Monday, July 11, 2011

Posterous - Blogging with Style

I've been using Posterous for a while, and if you are considering blogging as an option to keep your thoughts, ideas, resources, comments, audio and video files in one place, Posterous might be what you're looking for.

Its main advantage is its user-friendliness. It is so simple to start using it that the whole process begins with an email. You send an email to Posterous and your blog is ready to go! Then, you can keep blogging by email. If you attach photos, Posterous creates a slideshow. If you attach an audio file, it automatically embeds a neat player.

However, what I'd really like to highlight is the group feature in Posterous. You can have a group of people blogging into one Posterous blog once the administrator invites the contributors to collaborate. It nicely aggregates all the posts into one place, which makes it very easy for the group to keep track of the updates without understanding much of feed issues (as shown in the image above).

Posterous makes blogging easy, effective and social. Try it and you'll see what I mean.

Saturday, July 9, 2011

Cool Writing Tool of the Week - OhLife

Do you want a simple tool to invite your students to write more and keep a journal?

It can be a journal about their learning experience, or their daily lives.

OhLife! sends them a reminder everyday and they simply have to reply to the message by mail to have their thoughts neatly posted. If they add a photo as attachment, OhLife does the job of neatly embedding it. This tool makes writing practice simple and exciting. Plus, the students can export their writings as text and share them with the teachers and friends.

Friday, July 8, 2011

Professional Development - Do-It-Yourself Approach

Ann Foreman has shared her wonderful presentation about professional development. What she says is exactly what I've been advocating for some years now. Educators need to be in charge of their own learning. They need to understand that PD is not institutionally-bound. We need to get hold of our own professional development perspective and analyze where we want to get and why.

Here are some of my presentations related to the topic that might be of interest:

Share, Connect, Learn

From Incubation to Change

Digital Magic of Professional Development

Wednesday, July 6, 2011

365 Photos - Telling a Story

Photos are snapshots of a flash of a moment that will never happen again. They freezes time, space, people. They tell a story. They keep memories alive.

Since 2009 I've been part of this wonderful group of passion-driven people, educators, amateurs who take their time every day to share a snapshot, that frozen moment of their days with the community. When I started, the group had more than a 100 people. Now, there are more than 600 and growing.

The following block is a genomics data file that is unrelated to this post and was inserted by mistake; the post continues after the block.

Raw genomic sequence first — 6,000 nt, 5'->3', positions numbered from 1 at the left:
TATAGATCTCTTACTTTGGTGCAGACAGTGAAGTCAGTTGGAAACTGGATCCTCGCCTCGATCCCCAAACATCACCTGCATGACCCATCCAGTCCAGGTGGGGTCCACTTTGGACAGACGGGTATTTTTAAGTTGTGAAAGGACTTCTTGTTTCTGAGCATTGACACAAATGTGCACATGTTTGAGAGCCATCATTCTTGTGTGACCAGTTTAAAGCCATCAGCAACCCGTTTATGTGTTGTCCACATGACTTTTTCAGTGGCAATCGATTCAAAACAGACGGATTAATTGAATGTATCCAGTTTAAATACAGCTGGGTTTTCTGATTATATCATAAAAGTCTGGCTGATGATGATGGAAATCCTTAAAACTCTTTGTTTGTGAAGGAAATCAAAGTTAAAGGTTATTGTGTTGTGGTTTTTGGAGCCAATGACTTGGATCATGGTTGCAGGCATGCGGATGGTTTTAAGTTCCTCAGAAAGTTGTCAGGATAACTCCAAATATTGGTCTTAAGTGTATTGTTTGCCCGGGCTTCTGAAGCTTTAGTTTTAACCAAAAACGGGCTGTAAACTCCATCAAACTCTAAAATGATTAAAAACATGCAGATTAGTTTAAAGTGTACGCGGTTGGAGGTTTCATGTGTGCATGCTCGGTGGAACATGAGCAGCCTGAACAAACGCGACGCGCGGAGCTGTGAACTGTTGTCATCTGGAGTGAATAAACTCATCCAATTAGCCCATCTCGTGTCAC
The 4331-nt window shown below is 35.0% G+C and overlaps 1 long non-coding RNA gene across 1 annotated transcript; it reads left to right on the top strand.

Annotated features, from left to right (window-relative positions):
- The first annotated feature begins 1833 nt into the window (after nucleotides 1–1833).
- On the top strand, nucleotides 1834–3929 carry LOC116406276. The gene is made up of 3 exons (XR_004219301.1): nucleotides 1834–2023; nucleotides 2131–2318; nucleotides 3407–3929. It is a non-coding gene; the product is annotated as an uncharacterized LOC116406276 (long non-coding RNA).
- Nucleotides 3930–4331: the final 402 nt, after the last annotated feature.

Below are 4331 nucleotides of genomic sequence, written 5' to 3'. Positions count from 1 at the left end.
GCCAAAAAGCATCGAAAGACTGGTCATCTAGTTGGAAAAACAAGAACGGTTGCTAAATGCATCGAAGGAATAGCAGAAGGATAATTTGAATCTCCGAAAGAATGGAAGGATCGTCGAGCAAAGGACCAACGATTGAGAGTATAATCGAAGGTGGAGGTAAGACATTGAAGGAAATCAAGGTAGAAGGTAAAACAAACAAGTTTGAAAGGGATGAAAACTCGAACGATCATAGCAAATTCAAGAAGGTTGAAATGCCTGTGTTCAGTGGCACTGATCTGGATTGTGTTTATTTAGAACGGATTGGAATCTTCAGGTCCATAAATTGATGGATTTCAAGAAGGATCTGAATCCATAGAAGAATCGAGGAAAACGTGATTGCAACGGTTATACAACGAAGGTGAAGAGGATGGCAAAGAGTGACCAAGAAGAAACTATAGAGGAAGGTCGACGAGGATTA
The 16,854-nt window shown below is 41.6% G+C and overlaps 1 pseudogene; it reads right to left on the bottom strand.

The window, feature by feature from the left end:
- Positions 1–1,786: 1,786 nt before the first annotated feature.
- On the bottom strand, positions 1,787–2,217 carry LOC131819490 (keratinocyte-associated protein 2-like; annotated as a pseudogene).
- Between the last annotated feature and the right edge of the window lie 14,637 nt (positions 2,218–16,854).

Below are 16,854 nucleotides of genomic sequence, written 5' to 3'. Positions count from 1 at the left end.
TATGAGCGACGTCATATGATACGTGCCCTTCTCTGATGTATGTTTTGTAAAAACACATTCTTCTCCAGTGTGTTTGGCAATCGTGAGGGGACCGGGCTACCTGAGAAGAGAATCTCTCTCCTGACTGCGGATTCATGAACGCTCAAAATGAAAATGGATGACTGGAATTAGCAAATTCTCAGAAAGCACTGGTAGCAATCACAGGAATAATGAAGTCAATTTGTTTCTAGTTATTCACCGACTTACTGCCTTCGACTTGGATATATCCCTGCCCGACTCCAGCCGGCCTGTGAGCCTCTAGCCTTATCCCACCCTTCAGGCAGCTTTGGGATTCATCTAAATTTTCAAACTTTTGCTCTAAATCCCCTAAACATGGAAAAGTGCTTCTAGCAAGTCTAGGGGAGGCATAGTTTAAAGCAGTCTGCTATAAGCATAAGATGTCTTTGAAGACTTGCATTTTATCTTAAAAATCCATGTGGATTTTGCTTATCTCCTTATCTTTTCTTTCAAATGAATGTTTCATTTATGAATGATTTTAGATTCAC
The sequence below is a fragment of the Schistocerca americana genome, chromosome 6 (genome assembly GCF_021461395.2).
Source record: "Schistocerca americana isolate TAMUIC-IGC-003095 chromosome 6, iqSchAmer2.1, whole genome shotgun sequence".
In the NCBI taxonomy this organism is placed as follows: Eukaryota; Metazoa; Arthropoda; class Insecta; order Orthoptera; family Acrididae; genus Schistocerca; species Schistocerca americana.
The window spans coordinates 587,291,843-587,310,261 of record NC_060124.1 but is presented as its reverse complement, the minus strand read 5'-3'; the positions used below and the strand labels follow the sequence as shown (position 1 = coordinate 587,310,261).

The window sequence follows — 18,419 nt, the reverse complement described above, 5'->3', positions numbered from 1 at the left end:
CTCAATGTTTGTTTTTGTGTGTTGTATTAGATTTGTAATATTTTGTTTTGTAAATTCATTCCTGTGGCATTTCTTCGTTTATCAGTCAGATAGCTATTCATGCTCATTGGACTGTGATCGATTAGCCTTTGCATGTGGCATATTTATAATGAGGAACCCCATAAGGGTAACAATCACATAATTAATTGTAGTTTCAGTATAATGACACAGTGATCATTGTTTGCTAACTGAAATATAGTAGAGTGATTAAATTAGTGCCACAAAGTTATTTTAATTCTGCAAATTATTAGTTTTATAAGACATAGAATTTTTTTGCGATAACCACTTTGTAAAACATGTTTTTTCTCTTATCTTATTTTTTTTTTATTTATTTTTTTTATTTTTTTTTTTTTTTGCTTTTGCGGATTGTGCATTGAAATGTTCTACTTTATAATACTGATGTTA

In 365 photos Flickr group, we connect, we take photos, we share, we talk, we appreciate. It's beauty in essence, that captured moment from different parts of the world, a mosaic of lives.

This week, I got an email from Kathy, one of the persons in the group who has always shared and talked back. There was always a kind comment, a personal touch she'd give to my own photos. Because of a workshop she was taking on digital storytelling, she produced this very powerful, touching story made of the community's stories and her own:

I replied to Kathy:

"Dear Kathy, I feel totally touched to see our story made yours, to listen to your voice for the first time.

I've been faithful with the community for a while, but this year I thought I couldn't live up to it because I missed some days. I stopped, but now you made me realize it really doesn't matter, for what I long for is the connections I had established in the group. Our stories. Our fragments of stories. So, even if I have a fragmented collection this year, no problem, there's no punishment, except for my own. I'll get back there and start posting my photos as if this were the first day of the year.

Thanks for such a wonderful story. It is touching. It gets to our hearts, the stops, the music, the transitions, the images. They all matter in the story construction.

You made my day."

I started sharing my photos again. Kathy reminded me why I've decided to be part of this community in the first place. I'm back. I want to feel alive. I want to look around with other perspective. I want to give me some time of the day to appreciate what surrounds me. I want to connect. I want to see what others around the globe care about.

Tuesday, July 5, 2011

m-Learning for Kids

If you are considering using tablets with the young ones, this guide from Laura Wright is an excellent start:

Monday, July 4, 2011

m-Learning - Screencasting App

I downloaded showmeapp to my iPad.

You can write on the whiteboard and record a screencast, or you can use an image to record your impressions, stories, tutorials using it.

Here's my example for basic students:

I uploaded it from my iPad straight to the site. From there, you can embed the video or share it in social networks.

How can we use showmeapp in the classroom?

You can give the device to your students and ask them to record a tutorial, an explanation about certain topic, a summary of the class.
You can think of riddles, brainboosters and challenges. Record them and ask the students to solve them.

In this video, I talked about my family and friends. I could ask questions related to what I said.

Now, I have a challenge for you: I made a mistake in the video. Can you tell me what is wrong?